2015 Summer Recap: Reboots, Remakes, Sequels, and Adaptations.
Posted September 8, 2015 by Daniel Hodgson in
Dinosaurs. Terminators. A talking teddy bear. Been there, done that. 2015 summer movies offered almost nothing that cinemas haven’t seen before.
I’m not talking about movies like Dope, modestly budgeted films with wide releases relying on good reviews and word-of-mouth (and btw, check out Dope), or low budget horror films looking to make a fast buck, like The Gallows (btw, avoid The Gallows). No, I’m talking about summer movies, big movies.
Poltergeist, Fantastic Four, Mission Impossible: Rogue Nation, Minions, Tomorrowland. Each of these was either a remake, a reboot, a sequel, a prequel, or an adaptation.
That is not to say that there is anything inherently wrong with being any of those. Some remakes are better than the original. The Empire Strikes Back, a big-budget summer sequel of yesteryear, is even better than its predecessor. And many of cinema’s greatest achievements, too numerous to mention, are adapted from books and plays.
However, movies are getting re-made, but are generally not well-made. One must look no further than Fantastic Four as proof of that. Terminator: Genisys was also a disaster. Ditto Vacation.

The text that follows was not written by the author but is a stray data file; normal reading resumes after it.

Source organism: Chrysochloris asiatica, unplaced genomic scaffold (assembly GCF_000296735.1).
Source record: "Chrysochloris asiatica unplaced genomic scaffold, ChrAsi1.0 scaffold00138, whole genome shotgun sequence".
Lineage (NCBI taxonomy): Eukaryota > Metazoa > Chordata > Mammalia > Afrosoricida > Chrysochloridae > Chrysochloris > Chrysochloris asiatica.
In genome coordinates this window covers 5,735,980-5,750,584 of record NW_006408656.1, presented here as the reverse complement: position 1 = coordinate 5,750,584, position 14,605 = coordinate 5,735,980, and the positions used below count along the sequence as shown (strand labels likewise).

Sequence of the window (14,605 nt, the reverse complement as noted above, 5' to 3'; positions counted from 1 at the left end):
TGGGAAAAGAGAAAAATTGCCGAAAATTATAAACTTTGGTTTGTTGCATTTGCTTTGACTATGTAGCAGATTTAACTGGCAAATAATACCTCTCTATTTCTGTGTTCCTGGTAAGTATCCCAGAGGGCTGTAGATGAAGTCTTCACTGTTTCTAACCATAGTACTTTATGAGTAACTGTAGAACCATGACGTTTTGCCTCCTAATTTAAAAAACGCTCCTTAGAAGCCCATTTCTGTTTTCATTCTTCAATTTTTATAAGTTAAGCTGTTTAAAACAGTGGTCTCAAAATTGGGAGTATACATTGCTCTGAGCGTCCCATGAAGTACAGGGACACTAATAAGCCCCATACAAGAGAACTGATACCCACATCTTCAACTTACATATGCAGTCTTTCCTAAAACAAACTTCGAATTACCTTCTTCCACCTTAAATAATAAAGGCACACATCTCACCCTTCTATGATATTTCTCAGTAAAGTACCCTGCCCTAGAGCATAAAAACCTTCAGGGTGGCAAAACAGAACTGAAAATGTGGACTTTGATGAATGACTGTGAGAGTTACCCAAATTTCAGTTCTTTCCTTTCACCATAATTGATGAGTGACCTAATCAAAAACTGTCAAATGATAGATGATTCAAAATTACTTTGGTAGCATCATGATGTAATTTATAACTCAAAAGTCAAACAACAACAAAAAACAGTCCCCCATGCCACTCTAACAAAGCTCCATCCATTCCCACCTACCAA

Of course, a few sequels got it right. Avengers 2 was terrifically entertaining, as was Ant-Man, but that’s part of the point. Ant-Man would not exist if it were not part of the MCU. In today’s Hollywood, a blockbuster must either 1) chronologically follow or precede another movie, or 2) remake a movie or reboot an entire franchise. Anything else is an exception.
There were exactly three original movies this summer with a budget of over $50 million, when production budgets these days are often between $100-200 million, if not more. Hollywood is embracing the familiar in terms of big-budget filmmaking with unprecedented abandon.
Interestingly enough, one of this summer’s few original movies is also one of the year’s best: Inside Out, a film that was humorous, touching, and thoughtful, as well as entertaining. It was also a box-office success, grossing half a billion worldwide. Spy was also an original film, and while it briefly parodied Bond movies, it was very much its own thing. It was also one of the year’s funniest comedies, and also profitable.
But next year looks like more of the same. More adaptations, more franchise installments, more sequels. Despite the fact that original movies such as Gravity, Inception, and The Matrix are often well-received by critics and the movie-going public alike—to box office success, I’d add—Hollywood chooses to play it safe.
It’s a shame, really. A long, long time ago, Hollywood took risks. Studios were willing to make movies like Star Wars: A New Hope, a summer movie that helped define the movies that we watch today. It was not a sequel, prequel, or adaptation of anything. It was an original screenplay. The chances that a movie like that getting made today are slim. So my question to the studios is this: